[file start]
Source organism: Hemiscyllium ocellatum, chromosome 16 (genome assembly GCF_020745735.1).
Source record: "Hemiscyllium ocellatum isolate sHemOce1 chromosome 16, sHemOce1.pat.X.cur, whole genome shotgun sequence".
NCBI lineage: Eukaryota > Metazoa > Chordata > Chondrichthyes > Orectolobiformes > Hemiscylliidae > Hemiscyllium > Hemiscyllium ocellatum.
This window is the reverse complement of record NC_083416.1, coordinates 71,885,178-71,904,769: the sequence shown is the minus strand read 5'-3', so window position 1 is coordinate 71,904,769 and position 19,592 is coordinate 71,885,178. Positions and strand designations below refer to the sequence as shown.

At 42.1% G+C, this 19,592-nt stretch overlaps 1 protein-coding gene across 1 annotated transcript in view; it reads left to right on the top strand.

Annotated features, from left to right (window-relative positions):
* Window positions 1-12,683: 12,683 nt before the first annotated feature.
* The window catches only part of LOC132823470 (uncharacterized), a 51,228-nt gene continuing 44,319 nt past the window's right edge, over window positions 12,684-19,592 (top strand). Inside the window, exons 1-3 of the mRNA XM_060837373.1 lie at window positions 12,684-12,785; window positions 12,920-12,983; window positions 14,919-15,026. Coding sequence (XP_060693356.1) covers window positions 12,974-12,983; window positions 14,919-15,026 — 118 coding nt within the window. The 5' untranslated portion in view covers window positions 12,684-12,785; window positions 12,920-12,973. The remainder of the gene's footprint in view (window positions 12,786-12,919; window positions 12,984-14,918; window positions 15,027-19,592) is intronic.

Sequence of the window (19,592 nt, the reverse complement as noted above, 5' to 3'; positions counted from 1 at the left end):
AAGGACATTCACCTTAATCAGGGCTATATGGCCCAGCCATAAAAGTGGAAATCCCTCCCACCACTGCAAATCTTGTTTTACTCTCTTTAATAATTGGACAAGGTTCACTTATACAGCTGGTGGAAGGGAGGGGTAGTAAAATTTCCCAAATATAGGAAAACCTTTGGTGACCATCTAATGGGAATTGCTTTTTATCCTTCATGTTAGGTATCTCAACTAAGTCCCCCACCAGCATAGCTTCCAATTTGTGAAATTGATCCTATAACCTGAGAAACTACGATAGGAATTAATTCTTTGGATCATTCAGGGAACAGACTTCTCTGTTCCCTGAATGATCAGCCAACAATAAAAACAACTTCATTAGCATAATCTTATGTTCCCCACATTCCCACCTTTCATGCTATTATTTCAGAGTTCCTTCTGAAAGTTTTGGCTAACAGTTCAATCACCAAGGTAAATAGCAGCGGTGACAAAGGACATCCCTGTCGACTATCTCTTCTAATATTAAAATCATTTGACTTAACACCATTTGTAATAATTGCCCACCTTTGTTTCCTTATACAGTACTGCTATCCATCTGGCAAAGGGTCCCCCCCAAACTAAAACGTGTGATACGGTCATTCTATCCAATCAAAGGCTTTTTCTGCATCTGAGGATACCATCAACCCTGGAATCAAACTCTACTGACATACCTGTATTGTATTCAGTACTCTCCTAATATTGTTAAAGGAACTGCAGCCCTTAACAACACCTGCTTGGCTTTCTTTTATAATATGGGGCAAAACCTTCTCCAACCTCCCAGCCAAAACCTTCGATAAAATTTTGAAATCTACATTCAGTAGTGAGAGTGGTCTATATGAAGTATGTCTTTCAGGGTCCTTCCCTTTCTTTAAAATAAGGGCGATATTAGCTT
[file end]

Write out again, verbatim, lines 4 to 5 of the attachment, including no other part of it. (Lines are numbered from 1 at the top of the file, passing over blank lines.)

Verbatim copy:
This window is the reverse complement of record NC_083416.1, coordinates 71,885,178-71,904,769: the sequence shown is the minus strand read 5'-3', so window position 1 is coordinate 71,904,769 and position 19,592 is coordinate 71,885,178. Positions and strand designations below refer to the sequence as shown.

At 42.1% G+C, this 19,592-nt stretch overlaps 1 protein-coding gene across 1 annotated transcript in view; it reads left to right on the top strand.